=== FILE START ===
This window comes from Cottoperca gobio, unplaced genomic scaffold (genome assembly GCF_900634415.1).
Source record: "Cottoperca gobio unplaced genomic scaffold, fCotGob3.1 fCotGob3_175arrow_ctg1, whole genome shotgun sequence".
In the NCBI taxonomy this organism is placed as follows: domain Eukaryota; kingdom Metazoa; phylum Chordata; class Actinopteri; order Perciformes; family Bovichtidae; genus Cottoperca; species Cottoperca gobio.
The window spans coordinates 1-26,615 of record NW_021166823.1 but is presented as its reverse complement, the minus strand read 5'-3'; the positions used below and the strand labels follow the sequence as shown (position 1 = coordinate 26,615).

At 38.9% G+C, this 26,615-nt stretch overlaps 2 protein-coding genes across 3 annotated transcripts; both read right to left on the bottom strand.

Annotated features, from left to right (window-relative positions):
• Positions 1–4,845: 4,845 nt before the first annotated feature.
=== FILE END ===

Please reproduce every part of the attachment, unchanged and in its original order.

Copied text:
This window comes from Cottoperca gobio, unplaced genomic scaffold (genome assembly GCF_900634415.1).
Source record: "Cottoperca gobio unplaced genomic scaffold, fCotGob3.1 fCotGob3_175arrow_ctg1, whole genome shotgun sequence".
In the NCBI taxonomy this organism is placed as follows: domain Eukaryota; kingdom Metazoa; phylum Chordata; class Actinopteri; order Perciformes; family Bovichtidae; genus Cottoperca; species Cottoperca gobio.
The window spans coordinates 1-26,615 of record NW_021166823.1 but is presented as its reverse complement, the minus strand read 5'-3'; the positions used below and the strand labels follow the sequence as shown (position 1 = coordinate 26,615).

At 38.9% G+C, this 26,615-nt stretch overlaps 2 protein-coding genes across 3 annotated transcripts; both read right to left on the bottom strand.

Annotated features, from left to right (window-relative positions):
• Positions 1–4,845: 4,845 nt before the first annotated feature.